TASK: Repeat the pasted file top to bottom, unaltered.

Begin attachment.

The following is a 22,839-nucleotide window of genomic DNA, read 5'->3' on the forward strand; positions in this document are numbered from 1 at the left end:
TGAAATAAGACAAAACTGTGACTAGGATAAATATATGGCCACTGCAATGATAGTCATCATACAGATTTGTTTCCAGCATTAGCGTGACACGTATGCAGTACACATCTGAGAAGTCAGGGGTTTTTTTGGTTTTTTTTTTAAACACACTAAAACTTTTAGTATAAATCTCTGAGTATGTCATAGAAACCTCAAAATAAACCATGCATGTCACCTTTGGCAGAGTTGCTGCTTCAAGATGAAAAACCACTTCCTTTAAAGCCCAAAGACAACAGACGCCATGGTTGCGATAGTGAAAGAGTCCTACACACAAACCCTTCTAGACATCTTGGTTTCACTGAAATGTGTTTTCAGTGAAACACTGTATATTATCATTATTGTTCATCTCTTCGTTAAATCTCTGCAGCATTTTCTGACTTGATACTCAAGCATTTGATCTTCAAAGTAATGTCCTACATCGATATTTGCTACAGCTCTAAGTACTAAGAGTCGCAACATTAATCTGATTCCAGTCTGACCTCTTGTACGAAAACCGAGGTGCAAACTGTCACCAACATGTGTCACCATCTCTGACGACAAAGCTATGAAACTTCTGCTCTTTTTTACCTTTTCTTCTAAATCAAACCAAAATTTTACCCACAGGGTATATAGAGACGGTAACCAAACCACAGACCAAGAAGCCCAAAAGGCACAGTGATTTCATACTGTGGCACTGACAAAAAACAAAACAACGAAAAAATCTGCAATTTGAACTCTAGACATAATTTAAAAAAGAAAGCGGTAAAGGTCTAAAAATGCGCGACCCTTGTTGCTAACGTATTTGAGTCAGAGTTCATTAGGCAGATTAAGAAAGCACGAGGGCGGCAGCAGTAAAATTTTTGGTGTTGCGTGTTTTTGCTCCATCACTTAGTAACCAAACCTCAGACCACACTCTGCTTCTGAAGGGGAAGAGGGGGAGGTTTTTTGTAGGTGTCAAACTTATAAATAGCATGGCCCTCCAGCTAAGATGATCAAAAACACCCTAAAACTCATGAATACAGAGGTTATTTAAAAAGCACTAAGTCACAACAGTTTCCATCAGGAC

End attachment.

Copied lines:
The following is a 22,839-nucleotide window of genomic DNA, read 5'->3' on the forward strand; positions in this document are numbered from 1 at the left end:
TGAAATAAGACAAAACTGTGACTAGGATAAATATATGGCCACTGCAATGATAGTCATCATACAGATTTGTTTCCAGCATTAGCGTGACACGTATGCAGTACACATCTGAGAAGTCAGGGGTTTTTTTGGTTTTTTTTTTAAACACACTAAAACTTTTAGTATAAATCTCTGAGTATGTCATAGAAACCTCAAAATAAACCATGCATGTCACCTTTGGCAGAGTTGCTGCTTCAAGATGAAAAACCACTTCCTTTAAAGCCCAAAGACAACAGACGCCATGGTTGCGATAGTGAAAGAGTCCTACACACAAACCCTTCTAGACATCTTGGTTTCACTGAAATGTGTTTTCAGTGAAACACTGTATATTATCATTATTGTTCATCTCTTCGTTAAATCTCTGCAGCATTTTCTGACTTGATACTCAAGCATTTGATCTTCAAAGTAATGTCCTACATCGATATTTGCTACAGCTCTAAGTACTAAGAGTCGCAACATTAATCTGATTCCAGTCTGACCTCTTGTACGAAAACCGAGGTGCAAACTGTCACCAACATGTGTCACCATCTCTGACGACAAAGCTATGAAACTTCTGCTCTTTTTTACCTTTTCTTCTAAATCAAACCAAAATTTTACCCACAGGGTATATAGAGACGGTAACCAAACCACAGACCAAGAAGCCCAAAAGGCACAGTGATTTCATACTGTGGCACTGACAAAAAACAAAACAACGAAAAAATCTGCAATTTGAACTCTAGACATAATTTAAAAAAGAAAGCGGTAAAGGTCTAAAAATGCGCGACCCTTGTTGCTAACGTATTTGAGTCAGAGTTCATTAGGCAGATTAAGAAAGCACGAGGGCGGCAGCAGTAAAATTTTTGGTGTTGCGTGTTTTTGCTCCATCACTTAGTAACCAAACCTCAGACCACACTCTGCTTCTGAAGGGGAAGAGGGGGAGGTTTTTTGTAGGTGTCAAACTTATAAATAGCATGGCCCTCCAGCTAAGATGATCAAAAACACCCTAAAACTCATGAATACAGAGGTTATTTAAAAAGCACTAAGTCACAACAGTTTCCATCAGGAC